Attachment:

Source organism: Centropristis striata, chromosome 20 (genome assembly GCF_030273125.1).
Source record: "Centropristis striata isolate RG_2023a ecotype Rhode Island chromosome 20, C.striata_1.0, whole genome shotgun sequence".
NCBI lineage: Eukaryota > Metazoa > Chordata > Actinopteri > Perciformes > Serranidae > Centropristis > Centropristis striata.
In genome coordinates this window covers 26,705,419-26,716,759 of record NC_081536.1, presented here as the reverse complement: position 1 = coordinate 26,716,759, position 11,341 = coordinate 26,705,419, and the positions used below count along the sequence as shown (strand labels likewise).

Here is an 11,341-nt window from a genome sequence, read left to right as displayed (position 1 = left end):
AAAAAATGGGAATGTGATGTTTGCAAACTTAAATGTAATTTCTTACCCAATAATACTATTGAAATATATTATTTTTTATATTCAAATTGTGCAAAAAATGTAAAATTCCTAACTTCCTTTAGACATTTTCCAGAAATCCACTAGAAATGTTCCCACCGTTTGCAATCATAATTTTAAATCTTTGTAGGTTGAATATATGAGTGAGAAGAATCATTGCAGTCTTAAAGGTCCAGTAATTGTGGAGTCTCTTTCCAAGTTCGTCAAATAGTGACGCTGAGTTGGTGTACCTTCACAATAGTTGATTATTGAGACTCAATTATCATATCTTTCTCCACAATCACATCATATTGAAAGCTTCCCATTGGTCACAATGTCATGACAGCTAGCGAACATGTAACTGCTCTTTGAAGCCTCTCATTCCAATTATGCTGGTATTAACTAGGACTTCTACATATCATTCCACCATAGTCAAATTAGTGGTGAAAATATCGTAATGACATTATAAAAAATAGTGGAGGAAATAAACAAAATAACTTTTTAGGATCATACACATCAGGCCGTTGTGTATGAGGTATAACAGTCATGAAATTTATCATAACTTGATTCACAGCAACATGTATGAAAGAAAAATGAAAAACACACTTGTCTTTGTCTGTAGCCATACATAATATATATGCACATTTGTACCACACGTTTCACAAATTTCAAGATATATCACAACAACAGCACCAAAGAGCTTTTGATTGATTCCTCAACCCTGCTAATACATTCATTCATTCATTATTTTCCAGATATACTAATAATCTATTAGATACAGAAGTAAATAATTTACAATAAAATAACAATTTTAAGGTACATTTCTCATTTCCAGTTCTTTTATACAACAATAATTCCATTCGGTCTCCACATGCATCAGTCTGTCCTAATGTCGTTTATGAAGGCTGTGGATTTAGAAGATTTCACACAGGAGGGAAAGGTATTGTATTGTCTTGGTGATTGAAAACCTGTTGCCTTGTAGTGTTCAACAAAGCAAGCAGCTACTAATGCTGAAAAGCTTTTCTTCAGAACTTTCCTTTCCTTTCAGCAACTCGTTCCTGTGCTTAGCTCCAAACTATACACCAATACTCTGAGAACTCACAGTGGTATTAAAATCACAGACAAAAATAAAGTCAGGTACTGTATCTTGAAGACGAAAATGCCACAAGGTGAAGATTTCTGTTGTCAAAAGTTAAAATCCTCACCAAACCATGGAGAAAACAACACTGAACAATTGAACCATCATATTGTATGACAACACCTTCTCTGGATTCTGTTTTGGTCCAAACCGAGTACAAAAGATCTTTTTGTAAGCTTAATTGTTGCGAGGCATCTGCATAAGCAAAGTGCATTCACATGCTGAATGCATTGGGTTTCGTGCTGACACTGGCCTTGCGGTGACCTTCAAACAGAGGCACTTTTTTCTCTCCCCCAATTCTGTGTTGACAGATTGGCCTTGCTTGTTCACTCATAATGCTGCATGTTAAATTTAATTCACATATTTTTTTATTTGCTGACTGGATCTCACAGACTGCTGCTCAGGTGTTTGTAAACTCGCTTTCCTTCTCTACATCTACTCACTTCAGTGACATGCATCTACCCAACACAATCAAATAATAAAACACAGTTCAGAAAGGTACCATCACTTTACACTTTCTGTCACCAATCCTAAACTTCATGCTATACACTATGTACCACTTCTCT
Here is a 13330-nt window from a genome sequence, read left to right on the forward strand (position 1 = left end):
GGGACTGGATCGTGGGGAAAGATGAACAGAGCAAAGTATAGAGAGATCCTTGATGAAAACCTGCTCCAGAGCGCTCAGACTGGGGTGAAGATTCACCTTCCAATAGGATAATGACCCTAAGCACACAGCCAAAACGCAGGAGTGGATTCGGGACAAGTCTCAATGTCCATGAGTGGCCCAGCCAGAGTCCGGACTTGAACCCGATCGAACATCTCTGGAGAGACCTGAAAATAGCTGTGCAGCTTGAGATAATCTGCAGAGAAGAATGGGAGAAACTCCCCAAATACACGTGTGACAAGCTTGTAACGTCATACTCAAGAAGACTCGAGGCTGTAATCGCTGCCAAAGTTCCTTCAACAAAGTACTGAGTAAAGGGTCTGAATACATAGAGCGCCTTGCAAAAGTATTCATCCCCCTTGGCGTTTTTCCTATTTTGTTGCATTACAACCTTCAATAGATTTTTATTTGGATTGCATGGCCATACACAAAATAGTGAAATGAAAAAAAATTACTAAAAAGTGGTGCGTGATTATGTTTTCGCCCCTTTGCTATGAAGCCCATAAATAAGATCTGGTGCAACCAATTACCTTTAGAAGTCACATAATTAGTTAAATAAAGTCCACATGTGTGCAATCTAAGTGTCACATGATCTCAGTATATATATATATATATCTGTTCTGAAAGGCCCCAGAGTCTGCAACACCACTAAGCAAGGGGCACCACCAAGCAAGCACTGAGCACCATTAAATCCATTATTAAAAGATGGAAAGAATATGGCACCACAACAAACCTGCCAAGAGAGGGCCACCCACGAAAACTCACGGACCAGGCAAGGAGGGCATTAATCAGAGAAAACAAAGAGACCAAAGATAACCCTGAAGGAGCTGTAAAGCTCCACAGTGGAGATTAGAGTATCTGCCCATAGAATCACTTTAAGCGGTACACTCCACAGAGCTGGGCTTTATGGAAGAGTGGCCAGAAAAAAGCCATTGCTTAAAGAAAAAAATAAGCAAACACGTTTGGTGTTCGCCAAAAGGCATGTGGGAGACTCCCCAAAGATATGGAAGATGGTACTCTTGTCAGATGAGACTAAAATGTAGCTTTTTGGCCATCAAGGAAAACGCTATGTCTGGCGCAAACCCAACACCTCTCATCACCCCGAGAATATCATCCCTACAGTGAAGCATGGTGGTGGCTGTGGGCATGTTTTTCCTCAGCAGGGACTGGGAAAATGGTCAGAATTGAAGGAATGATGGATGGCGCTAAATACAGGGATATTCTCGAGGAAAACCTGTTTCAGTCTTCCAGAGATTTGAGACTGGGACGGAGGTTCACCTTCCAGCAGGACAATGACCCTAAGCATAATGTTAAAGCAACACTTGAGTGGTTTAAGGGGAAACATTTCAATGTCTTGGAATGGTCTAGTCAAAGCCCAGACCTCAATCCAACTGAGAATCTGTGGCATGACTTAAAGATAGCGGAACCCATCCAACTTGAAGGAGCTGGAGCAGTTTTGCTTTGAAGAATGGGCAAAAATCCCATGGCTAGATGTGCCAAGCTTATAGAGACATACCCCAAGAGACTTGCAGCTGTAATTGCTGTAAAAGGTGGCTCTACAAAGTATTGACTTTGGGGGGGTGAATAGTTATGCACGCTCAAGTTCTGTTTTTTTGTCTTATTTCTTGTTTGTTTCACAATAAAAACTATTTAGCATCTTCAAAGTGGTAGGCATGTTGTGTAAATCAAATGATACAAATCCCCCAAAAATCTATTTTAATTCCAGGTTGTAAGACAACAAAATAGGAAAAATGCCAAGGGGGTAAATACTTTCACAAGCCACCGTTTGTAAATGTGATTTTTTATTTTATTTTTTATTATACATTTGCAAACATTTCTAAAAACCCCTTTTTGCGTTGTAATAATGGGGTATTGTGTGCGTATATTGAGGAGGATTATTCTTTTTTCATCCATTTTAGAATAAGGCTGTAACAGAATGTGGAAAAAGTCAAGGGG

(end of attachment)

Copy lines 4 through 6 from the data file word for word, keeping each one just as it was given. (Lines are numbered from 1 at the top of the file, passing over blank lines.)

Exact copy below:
In genome coordinates this window covers 26,705,419-26,716,759 of record NC_081536.1, presented here as the reverse complement: position 1 = coordinate 26,716,759, position 11,341 = coordinate 26,705,419, and the positions used below count along the sequence as shown (strand labels likewise).

Here is an 11,341-nt window from a genome sequence, read left to right as displayed (position 1 = left end):
AAAAAATGGGAATGTGATGTTTGCAAACTTAAATGTAATTTCTTACCCAATAATACTATTGAAATATATTATTTTTTATATTCAAATTGTGCAAAAAATGTAAAATTCCTAACTTCCTTTAGACATTTTCCAGAAATCCACTAGAAATGTTCCCACCGTTTGCAATCATAATTTTAAATCTTTGTAGGTTGAATATATGAGTGAGAAGAATCATTGCAGTCTTAAAGGTCCAGTAATTGTGGAGTCTCTTTCCAAGTTCGTCAAATAGTGACGCTGAGTTGGTGTACCTTCACAATAGTTGATTATTGAGACTCAATTATCATATCTTTCTCCACAATCACATCATATTGAAAGCTTCCCATTGGTCACAATGTCATGACAGCTAGCGAACATGTAACTGCTCTTTGAAGCCTCTCATTCCAATTATGCTGGTATTAACTAGGACTTCTACATATCATTCCACCATAGTCAAATTAGTGGTGAAAATATCGTAATGACATTATAAAAAATAGTGGAGGAAATAAACAAAATAACTTTTTAGGATCATACACATCAGGCCGTTGTGTATGAGGTATAACAGTCATGAAATTTATCATAACTTGATTCACAGCAACATGTATGAAAGAAAAATGAAAAACACACTTGTCTTTGTCTGTAGCCATACATAATATATATGCACATTTGTACCACACGTTTCACAAATTTCAAGATATATCACAACAACAGCACCAAAGAGCTTTTGATTGATTCCTCAACCCTGCTAATACATTCATTCATTCATTATTTTCCAGATATACTAATAATCTATTAGATACAGAAGTAAATAATTTACAATAAAATAACAATTTTAAGGTACATTTCTCATTTCCAGTTCTTTTATACAACAATAATTCCATTCGGTCTCCACATGCATCAGTCTGTCCTAATGTCGTTTATGAAGGCTGTGGATTTAGAAGATTTCACACAGGAGGGAAAGGTATTGTATTGTCTTGGTGATTGAAAACCTGTTGCCTTGTAGTGTTCAACAAAGCAAGCAGCTACTAATGCTGAAAAGCTTTTCTTCAGAACTTTCCTTTCCTTTCAGCAACTCGTTCCTGTGCTTAGCTCCAAACTATACACCAATACTCTGAGAACTCACAGTGGTATTAAAATCACAGACAAAAATAAAGTCAGGTACTGTATCTTGAAGACGAAAATGCCACAAGGTGAAGATTTCTGTTGTCAAAAGTTAAAATCCTCACCAAACCATGGAGAAAACAACACTGAACAATTGAACCATCATATTGTATGACAACACCTTCTCTGGATTCTGTTTTGGTCCAAACCGAGTACAAAAGATCTTTTTGTAAGCTTAATTGTTGCGAGGCATCTGCATAAGCAAAGTGCATTCACATGCTGAATGCATTGGGTTTCGTGCTGACACTGGCCTTGCGGTGACCTTCAAACAGAGGCACTTTTTTCTCTCCCCCAATTCTGTGTTGACAGATTGGCCTTGCTTGTTCACTCATAATGCTGCATGTTAAATTTAATTCACATATTTTTTTATTTGCTGACTGGATCTCACAGACTGCTGCTCAGGTGTTTGTAAACTCGCTTTCCTTCTCTACATCTACTCACTTCAGTGACATGCATCTACCCAACACAATCAAATAATAAAACACAGTTCAGAAAGGTACCATCACTTTACACTTTCTGTCACCAATCCTAAACTTCATGCTATACACTATGTACCACTTCTCT